Ayan Siyad, 31: "When Carter came, Carter was everything. He wasn't just a new rookie, no — he was everything! Carter came in hot, the man was going off on games — like, what kind of rookie does that? That's why he won Rookie of the Year. Till this day, I am a diehard Vince Carter fan. Carter had a huge impact, especially for me. I grew up in Dixon. Back in the day, through his foundation, he was building a lot of basketball courts in Toronto and my actual neighbourhood, I think that was the first [court]. He actually came for the ribbon cutting and he took the first shot! That helped a lot of kids in my community have something to do in the daytime and at night. I'm not gonna lie, I spent a lot of time on that basketball court, and so did a lot of others back in the day. Honestly, he made us known. He's the reason why the Toronto Raptors are known and they have a great fanbase is because of him. He made players want to come up and play with us...The name of the movie is perfect. It makes sense because this man didn't just impact the basketball community — he impacted actual communities in Toronto. He made us known all around the world."

"The Carter Effect." (TIFF)

Natty Zavitz, 30: "I've been trying to find the armband Vince gave me for years. I remember he was injured and I was sitting by the players' entrance, and he just came out and handed it to me. I would've been like 12 or 13. It was a feeling of elation. He meant so much to me as a kid. Just this Sunday, I played ball in the OG Vince Raptors shorts. I was a Raptors fan from the moment they were announced, but he was so transcendent — the most important person in the NBA for us. He completely legitimized the franchise. I'm excited to see which aspects of Vince's relationship with the fan base they chose to include. When the Raptors traded him, I was devastated and, along with the rest of the fan base, probably put more blame on his shoulders than he deserved. The basketball and Toronto bonafides of the creative team behind the film is cool. Nice to see Lebron take interest in the franchise and know the OVO guys are trying to spread the Toronto gospel through mediums other than music."

Chris Penrose, 37: "The real moment was the dunk off. You have Shaq with the camcorder; you have Kevin Garnett going crazy; you have all of these people just having their minds blown. And this man putting his hands across his chest where it says Raptors and it says Toronto. That moment — yes, I remember feeling like we have something here. Take us seriously. I remember visiting the States — you wouldn't see Raptors highlights on their sports channels, but you would see Vince highlights. And by virtue of that, people were seeing the Raptors. And that playoff run in 2001 — that moment, how it felt when the ball was in his hands, how it felt when he let that shot go, how it felt when it hit the rim. And while it didn't go in, we were still there. If a memory could be compared to a tattoo, that was it. Growing up, through middle school, through high school, through college, even being drafted in the the NBA, I don't think he could ever imagine his legacy would be elevating the game of basketball in Canada. Not a lot of players can say that. Ginobili can say that about Argentina, Mutombo can say that about Congo, but not many can. More than how talented he was, his legacy was elevating the sport of basketball in Canada."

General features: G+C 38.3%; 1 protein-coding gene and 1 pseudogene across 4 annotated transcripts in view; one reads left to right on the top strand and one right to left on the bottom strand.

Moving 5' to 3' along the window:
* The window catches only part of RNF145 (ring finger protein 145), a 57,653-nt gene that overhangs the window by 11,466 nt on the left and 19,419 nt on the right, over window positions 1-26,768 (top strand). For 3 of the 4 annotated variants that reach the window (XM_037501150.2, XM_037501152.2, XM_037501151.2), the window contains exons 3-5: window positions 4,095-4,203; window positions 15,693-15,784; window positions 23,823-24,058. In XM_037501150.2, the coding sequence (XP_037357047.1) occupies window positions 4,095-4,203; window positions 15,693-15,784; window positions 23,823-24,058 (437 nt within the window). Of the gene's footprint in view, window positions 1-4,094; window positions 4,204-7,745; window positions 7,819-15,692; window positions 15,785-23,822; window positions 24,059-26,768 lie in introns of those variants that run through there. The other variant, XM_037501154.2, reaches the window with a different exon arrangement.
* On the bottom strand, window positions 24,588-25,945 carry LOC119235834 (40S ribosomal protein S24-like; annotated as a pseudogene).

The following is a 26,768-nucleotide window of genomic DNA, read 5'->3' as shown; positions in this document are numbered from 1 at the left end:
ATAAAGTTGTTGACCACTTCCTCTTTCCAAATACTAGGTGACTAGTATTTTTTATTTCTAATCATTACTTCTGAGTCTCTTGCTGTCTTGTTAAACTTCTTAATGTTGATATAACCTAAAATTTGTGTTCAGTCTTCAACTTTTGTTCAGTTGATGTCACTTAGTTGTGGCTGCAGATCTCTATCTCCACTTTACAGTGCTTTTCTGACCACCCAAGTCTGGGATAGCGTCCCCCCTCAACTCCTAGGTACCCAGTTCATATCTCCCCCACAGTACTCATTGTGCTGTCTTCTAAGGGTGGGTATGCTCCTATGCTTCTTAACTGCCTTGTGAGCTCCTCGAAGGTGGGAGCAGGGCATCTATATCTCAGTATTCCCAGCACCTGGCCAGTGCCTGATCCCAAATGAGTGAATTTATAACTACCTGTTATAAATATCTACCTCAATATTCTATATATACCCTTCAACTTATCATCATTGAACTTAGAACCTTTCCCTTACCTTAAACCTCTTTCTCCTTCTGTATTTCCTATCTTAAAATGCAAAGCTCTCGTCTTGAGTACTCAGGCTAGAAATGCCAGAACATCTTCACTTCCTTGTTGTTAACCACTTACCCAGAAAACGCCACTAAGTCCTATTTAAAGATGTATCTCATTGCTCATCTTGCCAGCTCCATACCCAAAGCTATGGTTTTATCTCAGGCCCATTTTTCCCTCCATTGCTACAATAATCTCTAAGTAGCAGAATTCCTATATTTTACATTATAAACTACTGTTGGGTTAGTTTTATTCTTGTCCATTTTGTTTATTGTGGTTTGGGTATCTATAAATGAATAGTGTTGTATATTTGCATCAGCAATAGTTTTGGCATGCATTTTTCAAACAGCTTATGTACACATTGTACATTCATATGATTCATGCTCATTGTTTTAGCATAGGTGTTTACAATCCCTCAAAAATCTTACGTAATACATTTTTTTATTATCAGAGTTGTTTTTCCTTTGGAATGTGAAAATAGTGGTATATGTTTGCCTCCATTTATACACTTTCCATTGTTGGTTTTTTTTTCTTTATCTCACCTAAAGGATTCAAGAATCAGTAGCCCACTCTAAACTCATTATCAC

The Carter Effect. Toronto International Film Festival. Friday, September 27 at 9:45pm and Sunday, September 17 at 3pm. Scotiabank Theatre. Toronto. www.tiff.net

ABOUT THE AUTHOR

Nayani Thiyagarajah is a a director, producer, and writer of stories for the screen. As a Libra, she enjoys the balance of both truth-telling and playing make believe for a living. Fun facts: Nayani sometimes cackles and snorts while laughing. She can be found on Twitter and Instagram here: @_9knee. (For anybody wondering, that's how you say her name. nayani = 9'knee)